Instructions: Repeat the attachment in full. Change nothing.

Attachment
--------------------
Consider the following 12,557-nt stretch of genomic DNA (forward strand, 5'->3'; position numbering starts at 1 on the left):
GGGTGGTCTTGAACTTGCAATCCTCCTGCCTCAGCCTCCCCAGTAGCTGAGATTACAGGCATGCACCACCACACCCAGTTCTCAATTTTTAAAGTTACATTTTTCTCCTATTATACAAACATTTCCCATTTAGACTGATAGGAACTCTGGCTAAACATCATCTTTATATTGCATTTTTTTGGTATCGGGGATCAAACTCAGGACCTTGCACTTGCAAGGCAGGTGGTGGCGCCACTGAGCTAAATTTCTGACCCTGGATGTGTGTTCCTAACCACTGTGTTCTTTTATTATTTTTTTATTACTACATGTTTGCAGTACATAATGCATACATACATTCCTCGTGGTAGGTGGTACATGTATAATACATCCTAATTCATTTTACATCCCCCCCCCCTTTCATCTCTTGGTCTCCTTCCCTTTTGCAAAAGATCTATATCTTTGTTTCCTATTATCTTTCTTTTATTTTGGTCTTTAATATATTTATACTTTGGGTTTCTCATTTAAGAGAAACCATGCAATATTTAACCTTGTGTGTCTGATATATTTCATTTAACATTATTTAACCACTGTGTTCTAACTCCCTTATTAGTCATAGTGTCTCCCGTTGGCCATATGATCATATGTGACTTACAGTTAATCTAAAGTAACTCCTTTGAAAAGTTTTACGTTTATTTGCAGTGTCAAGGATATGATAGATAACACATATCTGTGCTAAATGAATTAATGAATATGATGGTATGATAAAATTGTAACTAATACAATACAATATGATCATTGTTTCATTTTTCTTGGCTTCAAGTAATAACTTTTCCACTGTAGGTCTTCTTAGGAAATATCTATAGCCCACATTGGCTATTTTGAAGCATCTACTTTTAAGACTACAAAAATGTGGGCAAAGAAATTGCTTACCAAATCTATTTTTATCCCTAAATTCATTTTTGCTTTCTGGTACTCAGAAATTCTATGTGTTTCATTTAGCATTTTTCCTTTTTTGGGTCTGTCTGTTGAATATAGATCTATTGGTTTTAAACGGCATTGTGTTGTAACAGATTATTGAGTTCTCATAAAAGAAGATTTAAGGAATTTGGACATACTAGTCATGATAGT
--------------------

Consider the following 12,557-nt stretch of genomic DNA (forward strand, 5'->3'; position numbering starts at 1 on the left):
GGGTGGTCTTGAACTTGCAATCCTCCTGCCTCAGCCTCCCCAGTAGCTGAGATTACAGGCATGCACCACCACACCCAGTTCTCAATTTTTAAAGTTACATTTTTCTCCTATTATACAAACATTTCCCATTTAGACTGATAGGAACTCTGGCTAAACATCATCTTTATATTGCATTTTTTTGGTATCGGGGATCAAACTCAGGACCTTGCACTTGCAAGGCAGGTGGTGGCGCCACTGAGCTAAATTTCTGACCCTGGATGTGTGTTCCTAACCACTGTGTTCTTTTATTATTTTTTTATTACTACATGTTTGCAGTACATAATGCATACATACATTCCTCGTGGTAGGTGGTACATGTATAATACATCCTAATTCATTTTACATCCCCCCCCCCTTTCATCTCTTGGTCTCCTTCCCTTTTGCAAAAGATCTATATCTTTGTTTCCTATTATCTTTCTTTTATTTTGGTCTTTAATATATTTATACTTTGGGTTTCTCATTTAAGAGAAACCATGCAATATTTAACCTTGTGTGTCTGATATATTTCATTTAACATTATTTAACCACTGTGTTCTAACTCCCTTATTAGTCATAGTGTCTCCCGTTGGCCATATGATCATATGTGACTTACAGTTAATCTAAAGTAACTCCTTTGAAAAGTTTTACGTTTATTTGCAGTGTCAAGGATATGATAGATAACACATATCTGTGCTAAATGAATTAATGAATATGATGGTATGATAAAATTGTAACTAATACAATACAATATGATCATTGTTTCATTTTTCTTGGCTTCAAGTAATAACTTTTCCACTGTAGGTCTTCTTAGGAAATATCTATAGCCCACATTGGCTATTTTGAAGCATCTACTTTTAAGACTACAAAAATGTGGGCAAAGAAATTGCTTACCAAATCTATTTTTATCCCTAAATTCATTTTTGCTTTCTGGTACTCAGAAATTCTATGTGTTTCATTTAGCATTTTTCCTTTTTTGGGTCTGTCTGTTGAATATAGATCTATTGGTTTTAAACGGCATTGTGTTGTAACAGATTATTGAGTTCTCATAAAAGAAGATTTAAGGAATTTGGACATACTAGTCATGATAGT